By Anna Kuebler
Starting college can be a nerve-wracking experience. Moving somewhere unfamiliar, making friends, learning new skills – it’s a lot to take on at 18 years old. For Jorden Corpuz, the prospect of freshman year was even more daunting, as he was headed to United States Military Academy West Point, where he wouldn’t just be starting college – he’d be joining the Army.
Luckily for Jorden, the USO is committed to supporting service members literally from the moment they join, throughout their time in uniform, and until they transition back to civilian life. So, when this new cadet took the first step in his military journey earlier this summer, USO Honolulu in Hawaii was there to give him a proper USO – and aloha – sendoff.
A Family History of Service
As Americans across the country have been packing up dorm furniture and school supplies, the Corpuz family was preparing to send their son Jorden off to his first days of military service. This was especially poignant and full circle for Jorden’s father, Rupert, who had served 32 years in Hawaii’s National Guard.
Now a retired lieutenant colonel, Rupert knew just who to contact to make his son’s journey from Honolulu to New York more special. As the day for Jorden’s departure approached, Rupert reached out to USO Honolulu and asked if they could do anything to help make his son feel cared for on the long journey.
A USO and Aloha Sendoff
While the pandemic has halted many people’s summer travel plans, some service members and military families still must travel out of necessity, including new recruits like Jordan.
Normally, these members of the military community would be able to find solace in USO airport centers across the country, where active duty, Reserve and National Guard members and their families can stop for a place to relax and recharge.
However, operations at most USO airport centers have been temporarily suspended since March due to COVID-19 , so USO staff and volunteers have had to quickly pivot and get creative in how they support military families on the move.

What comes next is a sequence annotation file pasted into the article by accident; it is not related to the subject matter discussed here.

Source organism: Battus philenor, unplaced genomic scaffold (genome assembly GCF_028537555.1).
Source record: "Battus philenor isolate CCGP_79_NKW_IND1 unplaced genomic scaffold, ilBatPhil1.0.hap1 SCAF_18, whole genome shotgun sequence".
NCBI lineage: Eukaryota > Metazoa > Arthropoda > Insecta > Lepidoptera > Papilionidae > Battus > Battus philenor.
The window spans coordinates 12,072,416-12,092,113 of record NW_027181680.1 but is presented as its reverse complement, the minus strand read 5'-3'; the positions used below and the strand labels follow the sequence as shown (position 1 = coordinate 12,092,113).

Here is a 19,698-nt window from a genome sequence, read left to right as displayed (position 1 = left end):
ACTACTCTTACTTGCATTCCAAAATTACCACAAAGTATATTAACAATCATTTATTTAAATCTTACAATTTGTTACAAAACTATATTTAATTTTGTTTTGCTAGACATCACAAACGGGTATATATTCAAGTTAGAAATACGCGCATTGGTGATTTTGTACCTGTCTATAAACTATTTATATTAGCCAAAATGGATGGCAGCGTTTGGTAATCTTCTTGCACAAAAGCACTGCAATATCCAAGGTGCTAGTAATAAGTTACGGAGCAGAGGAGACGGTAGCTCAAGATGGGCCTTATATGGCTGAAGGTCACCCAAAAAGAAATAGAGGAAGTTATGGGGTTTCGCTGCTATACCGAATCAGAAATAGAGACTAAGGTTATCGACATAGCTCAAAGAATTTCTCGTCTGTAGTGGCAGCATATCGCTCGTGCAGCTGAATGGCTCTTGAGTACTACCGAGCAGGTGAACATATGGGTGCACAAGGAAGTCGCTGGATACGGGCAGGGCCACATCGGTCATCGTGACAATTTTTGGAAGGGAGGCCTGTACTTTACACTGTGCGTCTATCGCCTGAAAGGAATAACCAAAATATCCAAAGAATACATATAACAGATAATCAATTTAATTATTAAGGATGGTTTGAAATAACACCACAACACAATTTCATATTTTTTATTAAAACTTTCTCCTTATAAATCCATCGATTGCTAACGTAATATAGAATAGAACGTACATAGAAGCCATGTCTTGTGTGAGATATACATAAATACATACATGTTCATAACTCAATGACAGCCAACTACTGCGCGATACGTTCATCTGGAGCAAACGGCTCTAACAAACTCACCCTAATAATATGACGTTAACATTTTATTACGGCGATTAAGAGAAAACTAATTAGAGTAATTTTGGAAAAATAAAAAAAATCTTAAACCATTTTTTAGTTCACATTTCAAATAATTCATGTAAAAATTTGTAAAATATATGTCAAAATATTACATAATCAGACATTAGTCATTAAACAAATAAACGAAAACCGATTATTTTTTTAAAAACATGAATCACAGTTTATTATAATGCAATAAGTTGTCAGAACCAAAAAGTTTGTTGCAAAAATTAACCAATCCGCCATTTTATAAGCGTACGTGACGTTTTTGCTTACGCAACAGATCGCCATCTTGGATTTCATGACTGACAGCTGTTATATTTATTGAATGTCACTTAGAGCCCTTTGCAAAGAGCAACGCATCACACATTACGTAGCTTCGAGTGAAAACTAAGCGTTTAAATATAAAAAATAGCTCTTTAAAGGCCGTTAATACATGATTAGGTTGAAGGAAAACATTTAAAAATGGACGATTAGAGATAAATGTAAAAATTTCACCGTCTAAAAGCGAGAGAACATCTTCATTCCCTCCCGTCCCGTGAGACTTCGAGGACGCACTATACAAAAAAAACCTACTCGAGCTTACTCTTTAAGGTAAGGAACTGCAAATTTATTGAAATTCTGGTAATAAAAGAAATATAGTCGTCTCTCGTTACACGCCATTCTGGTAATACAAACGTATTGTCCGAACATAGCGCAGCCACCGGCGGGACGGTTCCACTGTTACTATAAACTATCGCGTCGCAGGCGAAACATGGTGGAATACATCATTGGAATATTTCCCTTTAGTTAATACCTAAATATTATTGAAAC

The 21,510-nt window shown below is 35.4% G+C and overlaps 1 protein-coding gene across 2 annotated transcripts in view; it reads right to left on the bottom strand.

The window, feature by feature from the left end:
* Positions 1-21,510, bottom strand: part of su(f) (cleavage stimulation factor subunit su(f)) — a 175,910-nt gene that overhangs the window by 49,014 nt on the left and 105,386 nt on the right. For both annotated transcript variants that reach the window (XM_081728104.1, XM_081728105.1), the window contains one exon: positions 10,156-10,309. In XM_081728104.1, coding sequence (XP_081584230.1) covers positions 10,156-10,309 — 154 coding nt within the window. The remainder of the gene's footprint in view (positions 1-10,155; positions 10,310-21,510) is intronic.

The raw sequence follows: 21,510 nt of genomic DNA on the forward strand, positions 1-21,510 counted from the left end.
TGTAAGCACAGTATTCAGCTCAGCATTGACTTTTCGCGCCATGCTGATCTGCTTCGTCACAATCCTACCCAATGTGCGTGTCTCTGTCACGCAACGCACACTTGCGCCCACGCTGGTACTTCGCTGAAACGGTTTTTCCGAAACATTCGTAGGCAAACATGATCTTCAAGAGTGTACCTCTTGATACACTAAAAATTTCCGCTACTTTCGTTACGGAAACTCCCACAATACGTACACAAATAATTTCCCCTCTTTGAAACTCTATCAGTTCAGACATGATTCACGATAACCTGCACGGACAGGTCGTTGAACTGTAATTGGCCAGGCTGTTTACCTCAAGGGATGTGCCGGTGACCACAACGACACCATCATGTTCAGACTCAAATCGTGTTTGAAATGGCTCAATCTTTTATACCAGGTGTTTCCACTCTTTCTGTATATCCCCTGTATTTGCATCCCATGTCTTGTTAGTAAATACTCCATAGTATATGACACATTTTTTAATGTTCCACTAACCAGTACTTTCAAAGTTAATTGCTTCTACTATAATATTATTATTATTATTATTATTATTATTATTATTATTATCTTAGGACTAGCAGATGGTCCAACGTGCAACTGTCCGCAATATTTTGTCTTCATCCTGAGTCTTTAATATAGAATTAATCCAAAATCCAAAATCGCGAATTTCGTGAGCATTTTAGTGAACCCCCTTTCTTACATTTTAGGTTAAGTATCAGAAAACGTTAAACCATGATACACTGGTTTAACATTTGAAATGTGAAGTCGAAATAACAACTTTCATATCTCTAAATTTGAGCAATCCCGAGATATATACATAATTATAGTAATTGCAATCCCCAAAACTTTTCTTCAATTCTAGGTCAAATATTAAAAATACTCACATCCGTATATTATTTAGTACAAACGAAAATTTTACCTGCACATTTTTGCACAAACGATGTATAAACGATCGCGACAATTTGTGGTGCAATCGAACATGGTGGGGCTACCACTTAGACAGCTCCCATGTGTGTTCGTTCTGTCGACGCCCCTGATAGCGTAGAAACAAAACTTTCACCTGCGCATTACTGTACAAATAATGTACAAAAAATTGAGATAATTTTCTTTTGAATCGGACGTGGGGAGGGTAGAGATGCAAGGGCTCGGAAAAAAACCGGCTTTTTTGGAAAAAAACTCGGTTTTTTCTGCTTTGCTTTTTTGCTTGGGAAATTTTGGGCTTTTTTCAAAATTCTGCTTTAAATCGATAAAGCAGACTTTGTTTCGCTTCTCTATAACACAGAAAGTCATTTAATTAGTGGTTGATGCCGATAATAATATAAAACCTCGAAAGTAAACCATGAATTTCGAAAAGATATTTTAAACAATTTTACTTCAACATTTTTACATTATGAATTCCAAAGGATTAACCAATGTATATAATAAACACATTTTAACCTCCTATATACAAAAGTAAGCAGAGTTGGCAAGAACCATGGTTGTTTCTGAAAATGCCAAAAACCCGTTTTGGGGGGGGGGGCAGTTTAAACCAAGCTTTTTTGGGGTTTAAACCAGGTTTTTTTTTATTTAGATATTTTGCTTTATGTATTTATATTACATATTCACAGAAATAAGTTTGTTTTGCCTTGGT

So, when the USO Honolulu team received Rupert’s request for support for his son’s departure, USO staff and volunteers were incredibly excited to assist with his request.
The USO team quickly got to work, making signs and prepping a bag of TSA-friendly snacks for Jorden to enjoy during his day-long journey from Honolulu, Hawaii, to West Point, New York. USO Honolulu volunteers Kate and Diana surprised Jorden at the TSA checkpoint, cheering him on and wishing him well as he embarked on his new journey as a West Point cadet.
“Thank you so much for the send-off,” Rupert said, after seeing the USO volunteers at the checkpoint. “It took the sting off all of us, particularly my wife, just with letting him go somewhere we won’t be able to protect him.”
Both Jorden and his family were happy to have such a heartfelt goodbye and celebration of his new path in the military. Whether they’re headed to a military academy or a Military Entrance Processing Station (MEPS), joining the Army can be a lengthy, stressful and emotional experience for both the new service member and their families. Having a support system such as the USO to cheer on a departing cadet, or to provide snacks and a place to rest for the families waiting through the MEPS process, can truly make all the difference.
After seeing the impact of the USO send-off on the Corpuz family, USO Honolulu was inspired to create a local program dedicated to support other traveling military families in a similar way. Now, when service members and their families PCS or are traveling for essential business, they’ll receive a similar bag of TSA-friendly bag of goodies called “Snacks on a Plane.”
Although it may seem like a small gesture, programs like these provide military families with a touch of USO goodness and, in this case, aloha spirit as they embark on their next adventure. In the case of Jorden, this USO send-off was his first introduction to the USO, and a reminder that the organization will be alongside him for every step in his military career from now on. For the entire Corpuz family, it was a reassuring promise that even if their son is now far from them, he’ll always have a home away from home at the USO.
“He’s such a great kid that not a moment goes by that we don’t miss him,” Rupert said. “Anything the USO can do will be greatly appreciated.”
-USO Marketing Content Specialist Danielle DeSimone contributed to this story.
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